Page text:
Good male organ care is essential for maintaining a guyâ€™s favorite body part in its best condition. Not only is a healthy manhood better positioned to perform at appropriate levels, but it also tends to be more handsome and appealing. And sine first impressions are important, a man wants to have a piece of equipment in his pants that looks good and healthy â€“ not one that is sporting an off-putting male organ rash. Taking good care of member skin can help prevent a male organ rash, but there can be other causes of skin conditions, like shingles, which can still pop up unexpectedly.
For young guys, too?
But, wait â€“ isnâ€™t shingles an old manâ€™s disease? Should a healthy young guy really be worried about it? Well, worried, no â€“ but he should be aware of the possibility, because shingles is NOT something which occurs only in old age. True, about half of all shingles cases occur in people age 60 and over, but even children can come down with it.
So what is it?
People talk about shingles, but do they have more than a vague idea of what they are talking about? Shingles is a viral disease featuring a skin rash that tends to be localized but occurs in a fairly wide swipe. The rash can be anywhere on the body, including the member, sacks and general midsection area. Many people report feeling a tingling sensation in the affected area for a few days before the rash appears. In some instances, there may also be fever, headache or pains associated with the shingles outbreak. Many people find the rash, which may turn to blisters, to be painful to the touch.
Most cases of shingles clear up within a few weeks, but in some cases there may be lingering nerve pain which can last for months or even years.
What causes it?
Shingles is actually caused by the same virus that causes chickenpox. If a person contracted chickenpox as a child, the virus remains in their system in an inactive state â€“ and it can be activated later in life and cause shingles.
A person can also contract the virus if they come into physical contact with the blisters on an infected person. For this reason, a person with a male organ rash caused by shingles should abstain from sensual contact with another person until the rash has cleared up, to prevent the risk of spreading the virus to a partner. Of course, since significant pain is often present in the area that is affected by shingles, the manhood may be too sensitive to withstand sensual contact anyway.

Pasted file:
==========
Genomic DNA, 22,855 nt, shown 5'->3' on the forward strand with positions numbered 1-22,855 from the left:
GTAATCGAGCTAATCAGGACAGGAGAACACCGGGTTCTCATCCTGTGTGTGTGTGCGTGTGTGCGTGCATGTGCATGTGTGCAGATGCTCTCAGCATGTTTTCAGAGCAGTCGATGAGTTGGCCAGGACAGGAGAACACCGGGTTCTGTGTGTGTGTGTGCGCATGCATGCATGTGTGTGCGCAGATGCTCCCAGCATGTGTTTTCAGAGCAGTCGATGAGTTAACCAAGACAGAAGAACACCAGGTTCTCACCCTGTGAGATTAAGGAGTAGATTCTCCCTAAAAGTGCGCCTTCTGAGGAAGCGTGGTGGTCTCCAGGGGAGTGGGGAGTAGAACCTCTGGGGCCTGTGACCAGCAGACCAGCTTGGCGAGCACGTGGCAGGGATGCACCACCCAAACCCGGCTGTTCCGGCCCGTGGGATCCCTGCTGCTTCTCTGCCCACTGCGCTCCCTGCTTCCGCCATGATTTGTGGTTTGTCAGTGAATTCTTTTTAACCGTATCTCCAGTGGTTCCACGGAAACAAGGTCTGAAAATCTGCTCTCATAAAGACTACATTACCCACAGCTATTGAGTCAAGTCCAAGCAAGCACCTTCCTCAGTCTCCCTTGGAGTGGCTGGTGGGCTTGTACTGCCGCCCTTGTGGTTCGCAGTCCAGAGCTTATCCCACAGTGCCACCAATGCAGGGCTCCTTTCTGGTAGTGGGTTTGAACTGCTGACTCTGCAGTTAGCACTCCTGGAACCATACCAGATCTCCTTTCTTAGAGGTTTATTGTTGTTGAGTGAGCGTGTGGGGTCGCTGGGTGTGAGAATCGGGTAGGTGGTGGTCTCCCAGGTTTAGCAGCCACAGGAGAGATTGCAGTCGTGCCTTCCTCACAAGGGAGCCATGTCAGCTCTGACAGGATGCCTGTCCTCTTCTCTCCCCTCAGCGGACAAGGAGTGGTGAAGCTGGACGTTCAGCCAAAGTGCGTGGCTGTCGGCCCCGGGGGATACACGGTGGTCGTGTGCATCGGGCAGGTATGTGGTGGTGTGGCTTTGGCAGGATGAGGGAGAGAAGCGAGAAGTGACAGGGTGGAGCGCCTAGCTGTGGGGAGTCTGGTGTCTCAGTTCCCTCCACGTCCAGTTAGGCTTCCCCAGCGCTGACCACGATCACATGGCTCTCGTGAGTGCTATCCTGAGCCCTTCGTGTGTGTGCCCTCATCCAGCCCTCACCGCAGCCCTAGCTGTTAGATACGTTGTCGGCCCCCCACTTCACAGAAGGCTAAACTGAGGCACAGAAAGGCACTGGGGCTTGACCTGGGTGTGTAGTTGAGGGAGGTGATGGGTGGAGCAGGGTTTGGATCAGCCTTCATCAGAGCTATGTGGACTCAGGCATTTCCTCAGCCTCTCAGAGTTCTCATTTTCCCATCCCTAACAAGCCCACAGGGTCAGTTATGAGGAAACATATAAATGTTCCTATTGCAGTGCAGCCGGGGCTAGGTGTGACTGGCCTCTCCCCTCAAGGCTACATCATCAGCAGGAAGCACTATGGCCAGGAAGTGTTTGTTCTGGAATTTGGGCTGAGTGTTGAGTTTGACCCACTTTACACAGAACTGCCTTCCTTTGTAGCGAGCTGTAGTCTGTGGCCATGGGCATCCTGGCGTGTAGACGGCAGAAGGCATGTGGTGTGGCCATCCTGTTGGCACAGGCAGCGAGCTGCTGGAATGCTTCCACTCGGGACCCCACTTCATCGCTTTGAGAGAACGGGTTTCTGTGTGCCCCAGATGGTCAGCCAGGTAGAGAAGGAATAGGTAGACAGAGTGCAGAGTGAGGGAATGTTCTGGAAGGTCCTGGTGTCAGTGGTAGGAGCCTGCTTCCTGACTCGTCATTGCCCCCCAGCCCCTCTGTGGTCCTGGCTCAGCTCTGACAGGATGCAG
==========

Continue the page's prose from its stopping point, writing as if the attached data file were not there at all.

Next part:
A man with shingles on his member should consult with a doctor to determine treatment. Pain medications (often basic over-the-counter kinds) may be recommended, as well as antiviral tablets or corticosteroids. If nerve pain is present, the doctor may recommend wearing loose-fitting underwear and trousers. Some men find that cold compresses applied to the manhood can lessen the pain during an outbreak. Oatmeal baths and calamine lotion can help if the male organ rash results in excessive itchiness.
The male organ rash caused by shingles is but one of many potential skin conditions which can affect oneâ€™s male organ health. Rashes with a topical, non-viral base are more likely to be prevented by regular application of a top notch male organ health crÃ¨me (health professionals recommend Man 1 Man Oil, which is clinically proven mild and safe for skin). It helps to find a crÃ¨me that contains both a high end emollient (such as shea butter) and a natural hydrator (such as vitamin E, which together can create a moisture lock to keep member skin properly moisturized. A good crÃ¨me will also include a powerful antioxidant; alpha lipoic acid is a superb example of one. The antioxidant helps fight excess free radicals which otherwise may cause oxidative stress that weakens sensitive manhood skin.
Visit http://www.menshealthfirst.com for additional information on most common male organ health issues, tips on improving male member sensitivity and what to do to maintain a healthy manhood. John Dugan is a professional writer who specializes in men's health issues and is an ongoing contributing writer to numerous websites.